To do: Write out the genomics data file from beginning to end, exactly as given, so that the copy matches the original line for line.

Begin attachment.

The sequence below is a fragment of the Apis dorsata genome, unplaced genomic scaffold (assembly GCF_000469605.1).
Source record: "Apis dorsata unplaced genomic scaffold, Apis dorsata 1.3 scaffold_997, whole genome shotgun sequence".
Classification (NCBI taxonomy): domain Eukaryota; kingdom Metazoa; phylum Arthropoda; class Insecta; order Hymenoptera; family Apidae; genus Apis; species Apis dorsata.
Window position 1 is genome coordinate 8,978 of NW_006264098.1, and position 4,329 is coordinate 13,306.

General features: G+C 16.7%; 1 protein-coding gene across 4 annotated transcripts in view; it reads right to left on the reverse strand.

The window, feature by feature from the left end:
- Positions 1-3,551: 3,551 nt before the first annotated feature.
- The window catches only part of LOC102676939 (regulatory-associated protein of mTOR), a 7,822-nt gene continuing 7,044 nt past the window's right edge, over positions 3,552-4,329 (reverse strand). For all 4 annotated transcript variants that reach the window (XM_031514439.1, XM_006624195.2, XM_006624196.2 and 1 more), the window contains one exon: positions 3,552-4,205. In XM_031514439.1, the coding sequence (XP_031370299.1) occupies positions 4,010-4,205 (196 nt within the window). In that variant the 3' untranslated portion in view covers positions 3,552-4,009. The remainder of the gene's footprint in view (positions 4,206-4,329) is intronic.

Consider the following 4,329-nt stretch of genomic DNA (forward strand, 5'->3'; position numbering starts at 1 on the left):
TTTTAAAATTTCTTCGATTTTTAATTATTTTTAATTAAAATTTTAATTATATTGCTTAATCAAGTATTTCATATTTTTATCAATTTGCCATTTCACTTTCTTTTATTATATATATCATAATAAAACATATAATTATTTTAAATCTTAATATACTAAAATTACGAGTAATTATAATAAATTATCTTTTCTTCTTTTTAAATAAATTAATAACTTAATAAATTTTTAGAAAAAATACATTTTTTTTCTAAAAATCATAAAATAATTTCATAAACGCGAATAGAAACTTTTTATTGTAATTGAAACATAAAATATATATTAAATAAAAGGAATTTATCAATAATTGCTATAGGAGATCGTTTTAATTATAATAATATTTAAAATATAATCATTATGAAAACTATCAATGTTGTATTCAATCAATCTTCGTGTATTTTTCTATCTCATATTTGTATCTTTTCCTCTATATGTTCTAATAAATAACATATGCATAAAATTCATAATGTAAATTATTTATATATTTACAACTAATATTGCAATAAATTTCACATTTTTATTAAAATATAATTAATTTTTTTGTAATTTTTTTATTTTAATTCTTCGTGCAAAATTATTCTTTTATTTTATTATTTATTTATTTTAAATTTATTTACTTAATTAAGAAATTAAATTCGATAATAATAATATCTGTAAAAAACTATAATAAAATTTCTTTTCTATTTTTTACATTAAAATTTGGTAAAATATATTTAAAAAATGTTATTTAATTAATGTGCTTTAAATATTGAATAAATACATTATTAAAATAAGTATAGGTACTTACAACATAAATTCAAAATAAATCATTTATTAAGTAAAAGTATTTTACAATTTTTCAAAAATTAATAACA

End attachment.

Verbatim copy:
The sequence below is a fragment of the Apis dorsata genome, unplaced genomic scaffold (assembly GCF_000469605.1).
Source record: "Apis dorsata unplaced genomic scaffold, Apis dorsata 1.3 scaffold_997, whole genome shotgun sequence".
Classification (NCBI taxonomy): domain Eukaryota; kingdom Metazoa; phylum Arthropoda; class Insecta; order Hymenoptera; family Apidae; genus Apis; species Apis dorsata.
Window position 1 is genome coordinate 8,978 of NW_006264098.1, and position 4,329 is coordinate 13,306.

General features: G+C 16.7%; 1 protein-coding gene across 4 annotated transcripts in view; it reads right to left on the reverse strand.

The window, feature by feature from the left end:
- Positions 1-3,551: 3,551 nt before the first annotated feature.
- The window catches only part of LOC102676939 (regulatory-associated protein of mTOR), a 7,822-nt gene continuing 7,044 nt past the window's right edge, over positions 3,552-4,329 (reverse strand). For all 4 annotated transcript variants that reach the window (XM_031514439.1, XM_006624195.2, XM_006624196.2 and 1 more), the window contains one exon: positions 3,552-4,205. In XM_031514439.1, the coding sequence (XP_031370299.1) occupies positions 4,010-4,205 (196 nt within the window). In that variant the 3' untranslated portion in view covers positions 3,552-4,009. The remainder of the gene's footprint in view (positions 4,206-4,329) is intronic.

Consider the following 4,329-nt stretch of genomic DNA (forward strand, 5'->3'; position numbering starts at 1 on the left):
TTTTAAAATTTCTTCGATTTTTAATTATTTTTAATTAAAATTTTAATTATATTGCTTAATCAAGTATTTCATATTTTTATCAATTTGCCATTTCACTTTCTTTTATTATATATATCATAATAAAACATATAATTATTTTAAATCTTAATATACTAAAATTACGAGTAATTATAATAAATTATCTTTTCTTCTTTTTAAATAAATTAATAACTTAATAAATTTTTAGAAAAAATACATTTTTTTTCTAAAAATCATAAAATAATTTCATAAACGCGAATAGAAACTTTTTATTGTAATTGAAACATAAAATATATATTAAATAAAAGGAATTTATCAATAATTGCTATAGGAGATCGTTTTAATTATAATAATATTTAAAATATAATCATTATGAAAACTATCAATGTTGTATTCAATCAATCTTCGTGTATTTTTCTATCTCATATTTGTATCTTTTCCTCTATATGTTCTAATAAATAACATATGCATAAAATTCATAATGTAAATTATTTATATATTTACAACTAATATTGCAATAAATTTCACATTTTTATTAAAATATAATTAATTTTTTTGTAATTTTTTTATTTTAATTCTTCGTGCAAAATTATTCTTTTATTTTATTATTTATTTATTTTAAATTTATTTACTTAATTAAGAAATTAAATTCGATAATAATAATATCTGTAAAAAACTATAATAAAATTTCTTTTCTATTTTTTACATTAAAATTTGGTAAAATATATTTAAAAAATGTTATTTAATTAATGTGCTTTAAATATTGAATAAATACATTATTAAAATAAGTATAGGTACTTACAACATAAATTCAAAATAAATCATTTATTAAGTAAAAGTATTTTACAATTTTTCAAAAATTAATAACA